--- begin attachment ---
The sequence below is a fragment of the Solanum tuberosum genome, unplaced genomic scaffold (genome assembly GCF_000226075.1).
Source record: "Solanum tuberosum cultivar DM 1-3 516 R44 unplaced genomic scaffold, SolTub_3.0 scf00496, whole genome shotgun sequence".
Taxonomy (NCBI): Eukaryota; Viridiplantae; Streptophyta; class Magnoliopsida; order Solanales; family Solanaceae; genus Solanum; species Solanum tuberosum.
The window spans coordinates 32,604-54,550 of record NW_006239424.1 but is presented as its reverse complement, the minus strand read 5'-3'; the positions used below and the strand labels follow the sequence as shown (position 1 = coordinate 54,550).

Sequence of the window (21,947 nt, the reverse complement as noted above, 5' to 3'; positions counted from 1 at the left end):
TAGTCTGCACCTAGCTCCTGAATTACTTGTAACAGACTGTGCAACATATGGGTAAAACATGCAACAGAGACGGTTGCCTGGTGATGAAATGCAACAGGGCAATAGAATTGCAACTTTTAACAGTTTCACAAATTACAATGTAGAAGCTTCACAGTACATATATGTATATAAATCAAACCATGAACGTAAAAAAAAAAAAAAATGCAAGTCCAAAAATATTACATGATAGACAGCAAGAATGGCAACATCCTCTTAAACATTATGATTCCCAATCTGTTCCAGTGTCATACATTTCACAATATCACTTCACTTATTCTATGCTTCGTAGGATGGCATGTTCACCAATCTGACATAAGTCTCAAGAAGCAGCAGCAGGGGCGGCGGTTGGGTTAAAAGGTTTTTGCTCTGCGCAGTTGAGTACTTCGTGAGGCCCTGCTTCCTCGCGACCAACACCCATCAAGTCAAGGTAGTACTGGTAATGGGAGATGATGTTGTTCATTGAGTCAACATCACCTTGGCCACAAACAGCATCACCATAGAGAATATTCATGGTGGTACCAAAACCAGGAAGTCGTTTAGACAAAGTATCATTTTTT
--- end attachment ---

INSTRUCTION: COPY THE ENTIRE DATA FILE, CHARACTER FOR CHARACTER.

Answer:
The sequence below is a fragment of the Solanum tuberosum genome, unplaced genomic scaffold (genome assembly GCF_000226075.1).
Source record: "Solanum tuberosum cultivar DM 1-3 516 R44 unplaced genomic scaffold, SolTub_3.0 scf00496, whole genome shotgun sequence".
Taxonomy (NCBI): Eukaryota; Viridiplantae; Streptophyta; class Magnoliopsida; order Solanales; family Solanaceae; genus Solanum; species Solanum tuberosum.
The window spans coordinates 32,604-54,550 of record NW_006239424.1 but is presented as its reverse complement, the minus strand read 5'-3'; the positions used below and the strand labels follow the sequence as shown (position 1 = coordinate 54,550).

Sequence of the window (21,947 nt, the reverse complement as noted above, 5' to 3'; positions counted from 1 at the left end):
TAGTCTGCACCTAGCTCCTGAATTACTTGTAACAGACTGTGCAACATATGGGTAAAACATGCAACAGAGACGGTTGCCTGGTGATGAAATGCAACAGGGCAATAGAATTGCAACTTTTAACAGTTTCACAAATTACAATGTAGAAGCTTCACAGTACATATATGTATATAAATCAAACCATGAACGTAAAAAAAAAAAAAAATGCAAGTCCAAAAATATTACATGATAGACAGCAAGAATGGCAACATCCTCTTAAACATTATGATTCCCAATCTGTTCCAGTGTCATACATTTCACAATATCACTTCACTTATTCTATGCTTCGTAGGATGGCATGTTCACCAATCTGACATAAGTCTCAAGAAGCAGCAGCAGGGGCGGCGGTTGGGTTAAAAGGTTTTTGCTCTGCGCAGTTGAGTACTTCGTGAGGCCCTGCTTCCTCGCGACCAACACCCATCAAGTCAAGGTAGTACTGGTAATGGGAGATGATGTTGTTCATTGAGTCAACATCACCTTGGCCACAAACAGCATCACCATAGAGAATATTCATGGTGGTACCAAAACCAGGAAGTCGTTTAGACAAAGTATCATTTTTT